From Poetry London



I carry twins in me

like dogs’ heads in a handbag.


They look like father and mother.

I have carried them as long as my memory.


Don’t let us stay where we start.

Don’t bury us where we are born.


From Index On Censorship 40th Anniversary Poetry Competition - Winning Entry

Spelling Malala


A girl of fourteen fires unseen bullets from her mouth

each time she opens it; at fifteen, they flare from

her fingers as she forms letters, with a stick in the dirt,

with a pencil, taking aim over a keyboard,

striking terror with each key.


I. W.A.N.T. T.O. L.E.A.R.N.

What Devil, what God, puts brains in a girl?

Minute, yet toxic, like radioactive particles, 

a crack team's challenge inside a growing frame, 

to be isolated, eradicated, before a woman's shape

makes them impossible to locate inside

all that emerging flesh.


Oh, it is vital work, viral, one bullet in the right

soft tissue blasts shut a thousand mouths,

myriad minds. One girl, one gun, one message. 


I. W.A.N.T. T.O. L.I.V.E. Never mind

how you spell it. You won't learn to write it.

Bite down on your bulets. Slam shut the door

to the mind you might want opened

instead of blown apart. 


From National Poetry Competition - Commended Entry

Mr Happy


My brother is pretending to be in Vietnam.

He emails at Christmas from the basement,

how he loves Hanoi.


The Tiger beer, just fifty cents, funky kids

in fake Nike, riding fast on scooters

through narrow laneways of noodles or

gravestones, or Chinese lanterns. Pho kitchens


on footpaths, women carrying baskets

of bread and mangoes. Cyclos.

Boat rides through rice paddies

where people harvest stones.

An elephant in the back of a truck.

My brother does not want

to come home.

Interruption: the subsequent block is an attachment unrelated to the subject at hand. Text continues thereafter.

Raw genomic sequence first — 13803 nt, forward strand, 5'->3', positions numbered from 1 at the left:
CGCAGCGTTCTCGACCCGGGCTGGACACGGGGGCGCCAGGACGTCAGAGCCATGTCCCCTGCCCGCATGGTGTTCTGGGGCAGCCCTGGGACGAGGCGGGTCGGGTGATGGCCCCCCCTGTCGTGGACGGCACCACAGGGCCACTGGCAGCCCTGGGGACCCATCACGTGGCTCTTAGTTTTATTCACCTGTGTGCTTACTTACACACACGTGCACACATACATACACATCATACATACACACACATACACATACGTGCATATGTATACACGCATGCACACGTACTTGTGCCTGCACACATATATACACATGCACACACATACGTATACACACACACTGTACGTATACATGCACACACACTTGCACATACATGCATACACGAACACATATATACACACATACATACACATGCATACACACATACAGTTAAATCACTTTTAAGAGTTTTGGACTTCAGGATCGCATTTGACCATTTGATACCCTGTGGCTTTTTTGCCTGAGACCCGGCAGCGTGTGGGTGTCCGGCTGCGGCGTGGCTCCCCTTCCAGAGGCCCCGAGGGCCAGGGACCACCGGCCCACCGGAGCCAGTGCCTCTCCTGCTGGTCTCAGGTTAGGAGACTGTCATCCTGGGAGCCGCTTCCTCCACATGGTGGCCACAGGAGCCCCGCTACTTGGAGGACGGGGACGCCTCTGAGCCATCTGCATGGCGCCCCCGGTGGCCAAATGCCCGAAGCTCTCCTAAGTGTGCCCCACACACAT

He emails us hourly,

leaves his mark@missing.com


He hopes a travelling mind will lift him

out from under our influence,

the wave of the New Year buoy him

to higher ground. We pretend


we can't hear him padding around

beneath our daily lives. Boiling

the kettle. Using the bathroom.


The weight of our house is great.

He cannot climb, one foot

in front of the other, up

the all-too-concrete

subterranean steps.

I miss him.


Vietnam moves

at a strange and noisy pace,

that feels somehow normal.

"Mr Happy" travel agents.

The Temple of Literature. Women

carrying baskets. Elephants. Bananas.

Kitchens balanced on poles.


From From Word Bridges Young Refugee Project, Literature Matters Award

Base Camp 


For Dana, Faadimah, Ibtissam, Maryam, Mohamed, Rawan, Rui, Sajeda, Sayeda, Sujoud and Tarek

(and with heartfelt thanks to Lucy)


You are a mountaineer. 


Throughout the night you climb, pioneer  

the airless heights of freshly fallen language. 


From your base camp bed,  

its pillow plumped with snow, 

you lace up your exhausted boots,  

fold your inedible map,  

and ascend into your mind, 

under a sky locked into silent cloud. 


Frost-crusted syllables wait to trip you. 

Misunderstanding holds its breath,  

creaks its avalanche warning. 

You cannot afford to risk  

mistakes in the white darkness. 

You carry no oxygen. 

There is no respite.  

You are ice and alone. 


Your learning tongue tries to shape itself 

around the impossible fractals 

that chill, fill your mouth.  


You stare at dimming stars as a stranger, 

follow the night into new light 


where the waking sun  

exposes the sheer  

face of your future,  

the peaks dwarfing the dawn.  


You have risen to meet the mountain,  

the horizon your deepest breath. 

You will plant your bright flag at the top of the world. 


You fly all the colours of your family. 

You have sung yourself into the sky. 


You will dream yourself into voice.


 © R. Harris 2019

And for more on this beautiful project, see: BBC News